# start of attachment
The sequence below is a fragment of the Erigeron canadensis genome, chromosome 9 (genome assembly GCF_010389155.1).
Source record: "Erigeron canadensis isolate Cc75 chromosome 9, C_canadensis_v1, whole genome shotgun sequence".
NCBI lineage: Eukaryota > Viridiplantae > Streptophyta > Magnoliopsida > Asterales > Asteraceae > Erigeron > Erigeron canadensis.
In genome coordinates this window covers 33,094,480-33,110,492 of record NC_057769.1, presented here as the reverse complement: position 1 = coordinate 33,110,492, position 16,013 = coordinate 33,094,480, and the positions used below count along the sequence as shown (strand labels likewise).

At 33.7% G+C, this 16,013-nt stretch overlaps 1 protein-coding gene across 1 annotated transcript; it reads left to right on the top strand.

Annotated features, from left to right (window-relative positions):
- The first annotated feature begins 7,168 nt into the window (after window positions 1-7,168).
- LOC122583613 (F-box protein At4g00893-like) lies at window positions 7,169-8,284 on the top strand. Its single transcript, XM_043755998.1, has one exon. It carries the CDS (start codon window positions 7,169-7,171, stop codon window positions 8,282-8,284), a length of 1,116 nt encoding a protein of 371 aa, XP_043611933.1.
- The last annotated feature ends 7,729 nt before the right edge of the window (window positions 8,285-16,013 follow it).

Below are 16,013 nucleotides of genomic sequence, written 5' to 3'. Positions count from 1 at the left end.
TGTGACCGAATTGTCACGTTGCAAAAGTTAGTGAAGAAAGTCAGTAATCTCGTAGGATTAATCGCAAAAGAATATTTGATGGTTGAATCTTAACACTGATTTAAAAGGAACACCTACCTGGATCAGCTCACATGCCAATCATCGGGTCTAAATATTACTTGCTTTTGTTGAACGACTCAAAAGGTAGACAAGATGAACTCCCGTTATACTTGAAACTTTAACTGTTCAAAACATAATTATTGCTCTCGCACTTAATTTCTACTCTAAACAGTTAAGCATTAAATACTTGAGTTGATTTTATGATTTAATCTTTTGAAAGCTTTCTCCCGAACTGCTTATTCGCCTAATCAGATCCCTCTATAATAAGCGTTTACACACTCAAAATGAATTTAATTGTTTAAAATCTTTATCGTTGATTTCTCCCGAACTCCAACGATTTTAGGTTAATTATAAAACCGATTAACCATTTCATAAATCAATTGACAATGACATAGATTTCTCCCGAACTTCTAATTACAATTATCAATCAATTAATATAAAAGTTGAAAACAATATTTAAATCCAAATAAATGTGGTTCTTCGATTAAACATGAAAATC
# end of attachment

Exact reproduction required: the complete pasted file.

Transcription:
The sequence below is a fragment of the Erigeron canadensis genome, chromosome 9 (genome assembly GCF_010389155.1).
Source record: "Erigeron canadensis isolate Cc75 chromosome 9, C_canadensis_v1, whole genome shotgun sequence".
NCBI lineage: Eukaryota > Viridiplantae > Streptophyta > Magnoliopsida > Asterales > Asteraceae > Erigeron > Erigeron canadensis.
In genome coordinates this window covers 33,094,480-33,110,492 of record NC_057769.1, presented here as the reverse complement: position 1 = coordinate 33,110,492, position 16,013 = coordinate 33,094,480, and the positions used below count along the sequence as shown (strand labels likewise).

At 33.7% G+C, this 16,013-nt stretch overlaps 1 protein-coding gene across 1 annotated transcript; it reads left to right on the top strand.

Annotated features, from left to right (window-relative positions):
- The first annotated feature begins 7,168 nt into the window (after window positions 1-7,168).
- LOC122583613 (F-box protein At4g00893-like) lies at window positions 7,169-8,284 on the top strand. Its single transcript, XM_043755998.1, has one exon. It carries the CDS (start codon window positions 7,169-7,171, stop codon window positions 8,282-8,284), a length of 1,116 nt encoding a protein of 371 aa, XP_043611933.1.
- The last annotated feature ends 7,729 nt before the right edge of the window (window positions 8,285-16,013 follow it).

Below are 16,013 nucleotides of genomic sequence, written 5' to 3'. Positions count from 1 at the left end.
TGTGACCGAATTGTCACGTTGCAAAAGTTAGTGAAGAAAGTCAGTAATCTCGTAGGATTAATCGCAAAAGAATATTTGATGGTTGAATCTTAACACTGATTTAAAAGGAACACCTACCTGGATCAGCTCACATGCCAATCATCGGGTCTAAATATTACTTGCTTTTGTTGAACGACTCAAAAGGTAGACAAGATGAACTCCCGTTATACTTGAAACTTTAACTGTTCAAAACATAATTATTGCTCTCGCACTTAATTTCTACTCTAAACAGTTAAGCATTAAATACTTGAGTTGATTTTATGATTTAATCTTTTGAAAGCTTTCTCCCGAACTGCTTATTCGCCTAATCAGATCCCTCTATAATAAGCGTTTACACACTCAAAATGAATTTAATTGTTTAAAATCTTTATCGTTGATTTCTCCCGAACTCCAACGATTTTAGGTTAATTATAAAACCGATTAACCATTTCATAAATCAATTGACAATGACATAGATTTCTCCCGAACTTCTAATTACAATTATCAATCAATTAATATAAAAGTTGAAAACAATATTTAAATCCAAATAAATGTGGTTCTTCGATTAAACATGAAAATC